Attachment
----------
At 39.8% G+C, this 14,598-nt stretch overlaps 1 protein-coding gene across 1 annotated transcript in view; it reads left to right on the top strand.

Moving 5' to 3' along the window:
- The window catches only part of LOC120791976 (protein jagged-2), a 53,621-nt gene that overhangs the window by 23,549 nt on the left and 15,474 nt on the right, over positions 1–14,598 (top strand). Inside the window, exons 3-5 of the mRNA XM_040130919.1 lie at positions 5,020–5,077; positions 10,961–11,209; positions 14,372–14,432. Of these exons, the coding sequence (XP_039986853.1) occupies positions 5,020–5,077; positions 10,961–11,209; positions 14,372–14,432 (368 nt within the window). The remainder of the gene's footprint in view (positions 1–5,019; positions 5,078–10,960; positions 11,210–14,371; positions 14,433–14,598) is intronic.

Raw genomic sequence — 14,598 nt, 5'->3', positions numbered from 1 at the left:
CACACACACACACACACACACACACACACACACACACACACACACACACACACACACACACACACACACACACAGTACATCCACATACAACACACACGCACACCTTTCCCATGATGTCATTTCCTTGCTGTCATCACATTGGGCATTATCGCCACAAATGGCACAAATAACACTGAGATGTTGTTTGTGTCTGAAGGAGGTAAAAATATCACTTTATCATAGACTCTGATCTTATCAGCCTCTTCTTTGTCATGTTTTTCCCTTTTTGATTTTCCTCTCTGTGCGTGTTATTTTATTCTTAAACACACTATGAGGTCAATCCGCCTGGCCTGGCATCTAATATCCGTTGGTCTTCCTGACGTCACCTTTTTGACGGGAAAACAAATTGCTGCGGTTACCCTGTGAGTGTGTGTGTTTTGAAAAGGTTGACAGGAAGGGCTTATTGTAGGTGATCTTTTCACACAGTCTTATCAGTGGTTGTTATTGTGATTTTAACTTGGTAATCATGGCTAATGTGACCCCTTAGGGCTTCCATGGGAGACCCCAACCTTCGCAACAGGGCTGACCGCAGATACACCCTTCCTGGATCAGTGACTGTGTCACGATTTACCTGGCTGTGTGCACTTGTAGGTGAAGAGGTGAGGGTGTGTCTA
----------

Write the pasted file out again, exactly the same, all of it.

At 39.8% G+C, this 14,598-nt stretch overlaps 1 protein-coding gene across 1 annotated transcript in view; it reads left to right on the top strand.

Moving 5' to 3' along the window:
- The window catches only part of LOC120791976 (protein jagged-2), a 53,621-nt gene that overhangs the window by 23,549 nt on the left and 15,474 nt on the right, over positions 1–14,598 (top strand). Inside the window, exons 3-5 of the mRNA XM_040130919.1 lie at positions 5,020–5,077; positions 10,961–11,209; positions 14,372–14,432. Of these exons, the coding sequence (XP_039986853.1) occupies positions 5,020–5,077; positions 10,961–11,209; positions 14,372–14,432 (368 nt within the window). The remainder of the gene's footprint in view (positions 1–5,019; positions 5,078–10,960; positions 11,210–14,371; positions 14,433–14,598) is intronic.

Raw genomic sequence — 14,598 nt, 5'->3', positions numbered from 1 at the left:
CACACACACACACACACACACACACACACACACACACACACACACACACACACACACACACACACACACACACAGTACATCCACATACAACACACACGCACACCTTTCCCATGATGTCATTTCCTTGCTGTCATCACATTGGGCATTATCGCCACAAATGGCACAAATAACACTGAGATGTTGTTTGTGTCTGAAGGAGGTAAAAATATCACTTTATCATAGACTCTGATCTTATCAGCCTCTTCTTTGTCATGTTTTTCCCTTTTTGATTTTCCTCTCTGTGCGTGTTATTTTATTCTTAAACACACTATGAGGTCAATCCGCCTGGCCTGGCATCTAATATCCGTTGGTCTTCCTGACGTCACCTTTTTGACGGGAAAACAAATTGCTGCGGTTACCCTGTGAGTGTGTGTGTTTTGAAAAGGTTGACAGGAAGGGCTTATTGTAGGTGATCTTTTCACACAGTCTTATCAGTGGTTGTTATTGTGATTTTAACTTGGTAATCATGGCTAATGTGACCCCTTAGGGCTTCCATGGGAGACCCCAACCTTCGCAACAGGGCTGACCGCAGATACACCCTTCCTGGATCAGTGACTGTGTCACGATTTACCTGGCTGTGTGCACTTGTAGGTGAAGAGGTGAGGGTGTGTCTA